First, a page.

7. Lastly the film presents the history through some intentionally and smartly sculpted sequences suiting the present era of hatred ruling the minds all over. In specific words, both the 21 Sikhs of Saragarhi and the Afghani rivals would not have even dreamt that after more than a century, their clash for the land will be falsely presented as some hateful rivalry between two religions giving it a different colour........ KESARI.
 
Coming to the soundtrack, it’s as usual routine with no particular track lifting up the film and only the patriotic one making the maximum impact due to its timing and accompanying visuals. Personally speaking, I was eagerly looking forward to at least one well-composed devotional track in the film as it was boldly playing the religious card without any holding back. But couldn’t find it in the film and the last best devotional Gurbani track in a Hindi film, still remains the one in Raj Kumar Santoshi’s HALLA BOL sung by Sukhwinder.
 
Anyway, despite all the above mentioned shortcomings and an average VFX, the three strong features which still make KESARI work are its informative value along with the impressive costumes/art direction, sincere performances and the final hour making a rock solid impact on the viewers, which should ideally make it achieve the Hit status.
 
Overcoming the handicap of a bad make-up, Akshay successfully manages to win hearts both in a light hearted avatar in the first half and as a strong, deadly fighter in the second. The same can be said about the 20 other soldiers in his team too, though there are not given the mileage or attention they all truly deserved and the film still more or less is a One Man Show like a standard Hindi film (visible in most of its posters too).
 
In short, this is writer-director Anurag Singh’s highly fictionalized account of the events intentionally titled KESARI, in which he willfully focuses more on the Sikh identity of the soldiers instead of the other way round.  As a commercial product this strategy will surely work finding big number of takers both within the country and abroad suiting the present scenario.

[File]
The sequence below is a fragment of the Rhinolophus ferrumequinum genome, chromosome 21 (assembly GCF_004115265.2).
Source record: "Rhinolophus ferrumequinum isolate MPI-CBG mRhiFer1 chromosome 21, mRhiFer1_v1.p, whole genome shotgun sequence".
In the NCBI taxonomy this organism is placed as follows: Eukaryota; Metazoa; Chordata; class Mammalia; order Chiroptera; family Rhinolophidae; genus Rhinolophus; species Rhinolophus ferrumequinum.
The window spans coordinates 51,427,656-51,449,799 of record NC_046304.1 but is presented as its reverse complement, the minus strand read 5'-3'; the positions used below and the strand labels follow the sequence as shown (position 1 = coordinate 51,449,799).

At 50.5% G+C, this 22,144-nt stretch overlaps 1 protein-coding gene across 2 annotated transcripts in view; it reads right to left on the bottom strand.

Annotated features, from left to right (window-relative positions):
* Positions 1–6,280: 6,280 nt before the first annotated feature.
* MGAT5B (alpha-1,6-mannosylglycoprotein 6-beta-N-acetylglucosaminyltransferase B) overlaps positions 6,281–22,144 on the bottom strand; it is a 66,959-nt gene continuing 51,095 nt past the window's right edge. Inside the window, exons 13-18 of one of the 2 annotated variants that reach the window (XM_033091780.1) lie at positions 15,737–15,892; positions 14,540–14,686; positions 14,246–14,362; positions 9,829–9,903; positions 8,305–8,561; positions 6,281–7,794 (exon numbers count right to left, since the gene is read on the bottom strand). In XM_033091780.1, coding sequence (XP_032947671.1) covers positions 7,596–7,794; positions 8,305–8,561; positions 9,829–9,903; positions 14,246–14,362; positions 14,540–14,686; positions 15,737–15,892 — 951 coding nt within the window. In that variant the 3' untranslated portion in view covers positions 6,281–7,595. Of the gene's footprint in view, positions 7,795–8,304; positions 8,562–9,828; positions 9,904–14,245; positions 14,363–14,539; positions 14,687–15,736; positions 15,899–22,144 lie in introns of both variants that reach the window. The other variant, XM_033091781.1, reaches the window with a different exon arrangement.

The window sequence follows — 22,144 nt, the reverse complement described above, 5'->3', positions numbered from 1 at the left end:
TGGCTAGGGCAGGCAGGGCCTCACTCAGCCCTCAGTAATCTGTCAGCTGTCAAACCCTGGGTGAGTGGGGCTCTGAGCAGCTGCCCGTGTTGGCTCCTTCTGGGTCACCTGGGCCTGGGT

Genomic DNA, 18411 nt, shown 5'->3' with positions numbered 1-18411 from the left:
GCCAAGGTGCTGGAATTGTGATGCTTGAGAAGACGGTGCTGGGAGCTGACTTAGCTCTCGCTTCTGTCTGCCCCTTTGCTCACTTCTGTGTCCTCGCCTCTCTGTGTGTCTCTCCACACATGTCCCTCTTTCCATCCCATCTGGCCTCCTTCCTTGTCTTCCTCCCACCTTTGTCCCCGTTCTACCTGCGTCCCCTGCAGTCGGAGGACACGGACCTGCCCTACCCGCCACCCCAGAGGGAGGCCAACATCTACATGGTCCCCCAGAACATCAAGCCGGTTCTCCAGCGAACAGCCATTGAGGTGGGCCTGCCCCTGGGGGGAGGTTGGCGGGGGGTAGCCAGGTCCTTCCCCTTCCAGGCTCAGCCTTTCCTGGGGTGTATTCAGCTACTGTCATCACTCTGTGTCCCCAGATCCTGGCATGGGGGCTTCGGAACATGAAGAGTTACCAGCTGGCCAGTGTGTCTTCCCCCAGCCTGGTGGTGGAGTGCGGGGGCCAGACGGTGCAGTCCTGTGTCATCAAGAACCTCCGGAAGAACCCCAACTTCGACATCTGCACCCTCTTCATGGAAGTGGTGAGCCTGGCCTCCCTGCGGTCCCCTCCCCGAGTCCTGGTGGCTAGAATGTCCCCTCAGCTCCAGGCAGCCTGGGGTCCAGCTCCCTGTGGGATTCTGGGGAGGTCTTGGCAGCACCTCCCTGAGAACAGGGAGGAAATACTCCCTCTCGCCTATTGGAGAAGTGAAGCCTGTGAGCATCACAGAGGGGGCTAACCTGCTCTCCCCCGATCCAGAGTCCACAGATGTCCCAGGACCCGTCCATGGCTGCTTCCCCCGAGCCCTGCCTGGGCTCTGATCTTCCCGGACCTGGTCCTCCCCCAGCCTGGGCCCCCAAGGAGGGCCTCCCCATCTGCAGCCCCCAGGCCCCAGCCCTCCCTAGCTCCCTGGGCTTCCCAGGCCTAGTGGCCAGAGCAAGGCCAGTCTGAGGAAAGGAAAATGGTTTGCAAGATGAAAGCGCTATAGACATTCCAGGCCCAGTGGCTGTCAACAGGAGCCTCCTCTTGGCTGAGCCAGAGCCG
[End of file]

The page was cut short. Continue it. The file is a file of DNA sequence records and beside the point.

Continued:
But since I was more interested in a real film and characters, showcasing the events in a more realistic form, KESARI only partially worked for me having a disappointing first half.
 
Elaborating on the same, was really surprised to see humour in this film and that too in such dosage involving the 20 brave Sikhs. Honestly I was not there, interested or comfortable in laughing while watching a film made on the soldiers of Battle Of Saragarhi.
 
But it's possible you might be interested in that and don't mind all those supposedly funny moments/lame jokes looking for your weekly entertainment in a film titled KESARI based on the war of Saragarhi.
 
Therefore my vote goes to the TV series 21 SARFAROSH (available at Netflix) instead, since that remains a far better, worth applauding and a miles ahead take on the epic chapter of our history in all respects. Especially in its authenticity, detailing, proper characterization, casting and respect shown for the subject as it should be.
 
So if you want to get casually informed, entertained & emotionally touched remembering the martyrs then watch KESARI.
 
But if you want to get properly informed, entertained, enlightened, enriched and deeply touched, making the most of your time spent, cherishing some authentic thoughtful work on the unbelievable history, then watch 21 SARFAROSH at the earliest and do a favour to yourself.
 
Saluting the brave hearts of Saragarhi led by Havaldaar Ishar Singh, would once again like to repeat that in the present world of availability, it all actually depends upon your wise choices made - about what you should be seeing and spending your precious time upon. 

Rating : 2.5 / 5 (Would have loved to give it more, but the lame jokes cracked on the 20 brave soldiers in the film don’t let me do so!)

An important afterthought days after watching the film as shared on FB.

Just like KESARI based on a different history,
now I am forced to think that in the present era of pure business, if someone makes a bio-pic on Subhash Chandra Bose or his Azaad Hind Fauj, 
then will the first half of that film too be filled with comedy and jokes just to make it a commercially viable entertaining project.

Am thinking hard........ perhaps this makes you think too.

(Bobby Sing)


Tags : KESARI Review By Bobby Sing at bobbytalkscinema.com, KESARI Movie Review by Bobby Sing, New Hindi Films Reviews by Bobby Sing, New Bollywood Movies Reviews by Bobby Sing, Hindi films on The Battle of Saragarhi, Hindi Period Films, Historical Films in Hindi Cinema.
21 Mar 2019 / Comment ( 0 )